Carrie Williams Qisiliaq Uhl

A woman is using a rounded knife on what appears to be a whale
Carrie Uhl

NPS Photo

Quick Facts
Iñupiat subsistence user and author
Place of Birth:
Kotzebue, AK
Date of Birth:
Date of Death:

Carrie Williams Qisiliaq Uhl was born in 1922 in Kotzebue, Alaska. She was from Sisualik, an Inupiaq settlement on the coast of Kotzebue Sound, within Cape Krusenstern National Monument. For most of her lifetime she lived in the country, away from town and any public services such as running water or electricity. Her family led a subsistence-based lifestyle, meaning they depended on hunting, fishing, and gathering to provide food for themselves and their extended family. She married William “Bob” Uhl, who was originally from California.

For over five decades, Carrie and Bob Uhl lived in rural camps. Summers were spent in a tent, and later in a tiny cabin, on the beach at Sisualik, where they were able to fish and hunt marine mammals. In the winter, they moved inland to a more sheltered cabin where trees provided wood for heat, a stream running under the winter ice provided water, and moose and caribou provided food. Carrie and Bob maintained a subsistence lifestyle at Cape Krusenstern for 54 years, beginning well before the establishment of Cape Krusenstern National Monument in 1980.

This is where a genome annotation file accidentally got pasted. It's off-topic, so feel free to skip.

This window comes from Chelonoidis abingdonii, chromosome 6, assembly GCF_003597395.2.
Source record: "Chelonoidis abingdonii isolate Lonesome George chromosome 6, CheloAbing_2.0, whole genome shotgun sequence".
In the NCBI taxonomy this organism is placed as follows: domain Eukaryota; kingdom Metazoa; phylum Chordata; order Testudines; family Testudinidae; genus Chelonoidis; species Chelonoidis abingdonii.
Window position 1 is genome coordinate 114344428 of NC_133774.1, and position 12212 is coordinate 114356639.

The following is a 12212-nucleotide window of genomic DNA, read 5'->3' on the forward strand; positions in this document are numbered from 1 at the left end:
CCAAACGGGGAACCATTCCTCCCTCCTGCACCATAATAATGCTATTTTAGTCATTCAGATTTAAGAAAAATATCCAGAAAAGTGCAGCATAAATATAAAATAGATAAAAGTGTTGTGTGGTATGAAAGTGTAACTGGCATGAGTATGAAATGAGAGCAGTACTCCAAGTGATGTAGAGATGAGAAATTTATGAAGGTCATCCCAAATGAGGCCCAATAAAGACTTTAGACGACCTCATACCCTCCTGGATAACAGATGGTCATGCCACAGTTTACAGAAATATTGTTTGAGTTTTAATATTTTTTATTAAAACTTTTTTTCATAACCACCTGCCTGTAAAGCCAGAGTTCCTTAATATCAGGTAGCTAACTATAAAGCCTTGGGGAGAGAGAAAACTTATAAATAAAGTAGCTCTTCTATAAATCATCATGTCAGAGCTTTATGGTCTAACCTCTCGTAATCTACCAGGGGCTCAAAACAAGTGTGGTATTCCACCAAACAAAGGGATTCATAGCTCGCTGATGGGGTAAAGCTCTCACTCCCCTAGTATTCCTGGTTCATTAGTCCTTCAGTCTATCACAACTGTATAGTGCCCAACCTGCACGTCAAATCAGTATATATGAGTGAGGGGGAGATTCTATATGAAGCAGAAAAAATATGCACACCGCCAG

Along with her husband, she authored several pieces that influenced the formation of the parklands such as "Tagiumsinaaqmiit: Ocean Beach Dwellers of the Cape Krusenstern Area: Subsistence Patterns" and "The Noatak National Preserve Nuatakmiit: A Study of Subsistence Use of Renewable Resources in the Noatak River Valley.” She also played a vital part in her husband’s writing of the “Daily Observations from Sisualik,” a decade long journal series used extensively by the National Park Service and scientists as a primary source for data about many subsistence related animal and plant species and weather patterns in the area.

Carrie was an important part of daily life in Sisualik to many who lived and subsisted in the area. She kept a guest log and always had niqipiaq (Iñupiaq food) ready for those who stopped by for a visit.[1] She was a constant and welcomed voice on the CB radio and was well loved by many of the local children who treated her as an honorary aana (grandmother).[2] She worked hard to pass on traditions to all who had an interest in learning, including teaching skin sewing, seal processing, and cooking. Her legacy continues to influence National Park Service programs and understanding about subsistence lifeways and Cape Krusenstern National Monument.

Cape Krusenstern National Monument

Last updated: October 26, 2021